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Tough going for school buses

I heard from some parents whose children had difficulty getting to school on the buses Tuesday morning. These two have a similar theme about conditions along East-West Highway in Montgomery County.

Dear Dr. Gridlock:
It took my daughter an hour and 40 minutes on her bus to get to school this morning going from Silver Spring though Bethesda. The road was backed up from Sundale Drive into downtown Bethesda.

Montgomery County or the state highway administration did not think it a priority to have more than one lane in each direction in operation. If the powers that be think that the Purple Line is such an indispensable infrastructure project, why is this road not a priority to plow?
Ari Blumenthal

One lane in each direction would be an improvement over what I saw last week on East-West Highway around Brookville Road, where the eastbound lane disappeared completely and drivers had to share a lane with oncoming traffic.

Good morning, Dr. Gridlock:
My daughter's bus sat at the East-West Highway/Connecticut Avenue light for 30 minutes or longer (no surprise since the curb lanes on East-West still are not cleared) so it was very late to Bethesda-Chevy Chase.

When I called BCC to note this bus would be very late, they noted six buses were still out. No report from Westland M.S., although I expect similar problems since Chevy Chase Circle going westbound on Western Avenue was still tough because of curb lane obstruction.

No blame here -- I saw the crews working snow removal on East-West in downtown Bethesda yesterday (desperately needed).  I'm just wondering if the buses were able to do their routes.  I know there was a lot of concern for kids walking to school because of sidewalk blockage.
Whitney Baird

The situation on East-West Highway, bad as it is, is pretty typical of what car drivers and schoolbus drivers encountered Tuesday. Road conditions are nowhere near normal, but the traffic volume is starting to approach normal. That's not a good match for anyone trying to get around.

On East-West Highway, there was no place left for state crews to push the snow after the storms. It hardened, and now can be removed only by special equipment, including front-end loaders and dump trucks.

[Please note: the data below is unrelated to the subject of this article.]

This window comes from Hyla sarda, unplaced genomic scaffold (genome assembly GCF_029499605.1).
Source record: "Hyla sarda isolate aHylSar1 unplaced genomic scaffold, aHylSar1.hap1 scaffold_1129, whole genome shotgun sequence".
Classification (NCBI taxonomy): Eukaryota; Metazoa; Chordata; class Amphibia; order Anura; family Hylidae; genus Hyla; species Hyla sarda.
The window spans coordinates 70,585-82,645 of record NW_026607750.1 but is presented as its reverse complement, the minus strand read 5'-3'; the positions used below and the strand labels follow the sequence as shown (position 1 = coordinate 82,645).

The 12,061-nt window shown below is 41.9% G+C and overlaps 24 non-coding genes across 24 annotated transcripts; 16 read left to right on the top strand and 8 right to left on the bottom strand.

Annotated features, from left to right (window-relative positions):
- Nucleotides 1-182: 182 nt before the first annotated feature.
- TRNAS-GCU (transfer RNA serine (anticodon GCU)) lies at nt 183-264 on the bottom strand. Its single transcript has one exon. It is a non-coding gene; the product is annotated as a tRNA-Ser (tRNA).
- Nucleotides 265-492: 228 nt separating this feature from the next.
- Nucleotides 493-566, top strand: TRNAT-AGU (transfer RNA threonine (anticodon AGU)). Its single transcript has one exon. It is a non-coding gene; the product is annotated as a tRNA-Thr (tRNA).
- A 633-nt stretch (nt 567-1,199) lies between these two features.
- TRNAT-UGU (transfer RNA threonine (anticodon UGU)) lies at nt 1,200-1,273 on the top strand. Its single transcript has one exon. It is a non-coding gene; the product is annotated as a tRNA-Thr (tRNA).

Seems like it's been an ice age since the snow fell, but it's going to take a few more days before the main roads -- let alone the side streets -- are completely passable.

By Robert Thomson  |  February 16, 2010; 4:20 PM ET
Categories:  Weather  | Tags: Dr. Gridlock, snowstorm  
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Comments

I live on East West Highway and Brookville Road. Trucks have been driving by since 4 pm clearing the snow in the second lane. As of about 4:30 pm the second lane going towards Connecticut has been cleared and used.
The lane going towards Silver Spring is still a single one.

Hope this helps!

Posted by: carr530 | February 16, 2010 6:07 PM | Report abuse

It's absurd that Washingtonians don't DEMAND that the snow be cleaned up. It's been 10 days since storm no. 1, and a full week since storm no. 2. Still we have roads that are completely impeded by snow.

Anywhere else in the country, people would insist that the plows do their job. But here, the sheeple just whine and go along.

Pathetic.

Posted by: tcal02 | February 16, 2010 6:11 PM | Report abuse

East-West Highway "enjoyed" snow removing equipment tackling the snow-covered right lanes in both directions during rush hour this evening, and by 7:30 the bumper-to-bumper traffic eastbound had cleared that area (only to be bottled up further west approaching Sundale). I'm glad the crews got to this stretch of road and perhaps we'll return to a more normal type of gridlock in that area tomorrow.

Posted by: rickblum | February 16, 2010 10:55 PM | Report abuse

Washingtonians do demand that the snow is removed, as long as it's on a schedule that lets them drive wherever they want whenever they want.

It's all about me!

Posted by: fireball72 | February 16, 2010 11:15 PM | Report abuse

The comments to this entry are closed.

 
 
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